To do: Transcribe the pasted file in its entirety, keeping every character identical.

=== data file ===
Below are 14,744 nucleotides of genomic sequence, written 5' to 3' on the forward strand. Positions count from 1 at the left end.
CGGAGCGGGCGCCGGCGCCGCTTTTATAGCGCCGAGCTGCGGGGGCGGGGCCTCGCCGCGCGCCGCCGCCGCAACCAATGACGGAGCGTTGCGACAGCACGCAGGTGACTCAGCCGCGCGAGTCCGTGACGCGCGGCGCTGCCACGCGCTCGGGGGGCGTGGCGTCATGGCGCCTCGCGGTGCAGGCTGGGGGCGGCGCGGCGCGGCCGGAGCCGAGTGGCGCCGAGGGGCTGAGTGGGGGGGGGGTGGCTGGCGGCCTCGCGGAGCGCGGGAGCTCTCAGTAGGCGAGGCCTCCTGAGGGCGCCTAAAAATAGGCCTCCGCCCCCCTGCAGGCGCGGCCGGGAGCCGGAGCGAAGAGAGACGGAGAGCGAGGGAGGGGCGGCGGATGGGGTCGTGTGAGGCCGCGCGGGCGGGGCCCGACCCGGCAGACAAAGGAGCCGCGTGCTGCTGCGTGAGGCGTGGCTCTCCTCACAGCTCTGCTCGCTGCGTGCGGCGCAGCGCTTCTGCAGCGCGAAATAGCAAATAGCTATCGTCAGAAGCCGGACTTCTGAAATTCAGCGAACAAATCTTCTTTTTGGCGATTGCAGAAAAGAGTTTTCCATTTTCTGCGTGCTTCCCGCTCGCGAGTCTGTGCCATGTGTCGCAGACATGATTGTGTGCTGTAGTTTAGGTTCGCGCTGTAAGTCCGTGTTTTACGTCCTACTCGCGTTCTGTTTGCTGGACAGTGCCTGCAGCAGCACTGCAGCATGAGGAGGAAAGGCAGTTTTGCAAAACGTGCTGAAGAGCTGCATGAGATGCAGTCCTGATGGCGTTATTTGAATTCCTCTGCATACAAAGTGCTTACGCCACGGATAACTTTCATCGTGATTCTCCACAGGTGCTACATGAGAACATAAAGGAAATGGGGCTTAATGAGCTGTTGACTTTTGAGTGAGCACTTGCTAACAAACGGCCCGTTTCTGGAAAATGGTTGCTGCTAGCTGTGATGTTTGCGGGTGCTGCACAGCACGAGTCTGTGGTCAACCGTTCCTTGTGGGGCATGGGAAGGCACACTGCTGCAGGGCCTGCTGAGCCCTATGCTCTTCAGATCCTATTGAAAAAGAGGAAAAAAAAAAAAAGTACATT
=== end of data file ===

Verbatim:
Below are 14,744 nucleotides of genomic sequence, written 5' to 3' on the forward strand. Positions count from 1 at the left end.
CGGAGCGGGCGCCGGCGCCGCTTTTATAGCGCCGAGCTGCGGGGGCGGGGCCTCGCCGCGCGCCGCCGCCGCAACCAATGACGGAGCGTTGCGACAGCACGCAGGTGACTCAGCCGCGCGAGTCCGTGACGCGCGGCGCTGCCACGCGCTCGGGGGGCGTGGCGTCATGGCGCCTCGCGGTGCAGGCTGGGGGCGGCGCGGCGCGGCCGGAGCCGAGTGGCGCCGAGGGGCTGAGTGGGGGGGGGGTGGCTGGCGGCCTCGCGGAGCGCGGGAGCTCTCAGTAGGCGAGGCCTCCTGAGGGCGCCTAAAAATAGGCCTCCGCCCCCCTGCAGGCGCGGCCGGGAGCCGGAGCGAAGAGAGACGGAGAGCGAGGGAGGGGCGGCGGATGGGGTCGTGTGAGGCCGCGCGGGCGGGGCCCGACCCGGCAGACAAAGGAGCCGCGTGCTGCTGCGTGAGGCGTGGCTCTCCTCACAGCTCTGCTCGCTGCGTGCGGCGCAGCGCTTCTGCAGCGCGAAATAGCAAATAGCTATCGTCAGAAGCCGGACTTCTGAAATTCAGCGAACAAATCTTCTTTTTGGCGATTGCAGAAAAGAGTTTTCCATTTTCTGCGTGCTTCCCGCTCGCGAGTCTGTGCCATGTGTCGCAGACATGATTGTGTGCTGTAGTTTAGGTTCGCGCTGTAAGTCCGTGTTTTACGTCCTACTCGCGTTCTGTTTGCTGGACAGTGCCTGCAGCAGCACTGCAGCATGAGGAGGAAAGGCAGTTTTGCAAAACGTGCTGAAGAGCTGCATGAGATGCAGTCCTGATGGCGTTATTTGAATTCCTCTGCATACAAAGTGCTTACGCCACGGATAACTTTCATCGTGATTCTCCACAGGTGCTACATGAGAACATAAAGGAAATGGGGCTTAATGAGCTGTTGACTTTTGAGTGAGCACTTGCTAACAAACGGCCCGTTTCTGGAAAATGGTTGCTGCTAGCTGTGATGTTTGCGGGTGCTGCACAGCACGAGTCTGTGGTCAACCGTTCCTTGTGGGGCATGGGAAGGCACACTGCTGCAGGGCCTGCTGAGCCCTATGCTCTTCAGATCCTATTGAAAAAGAGGAAAAAAAAAAAAAGTACATT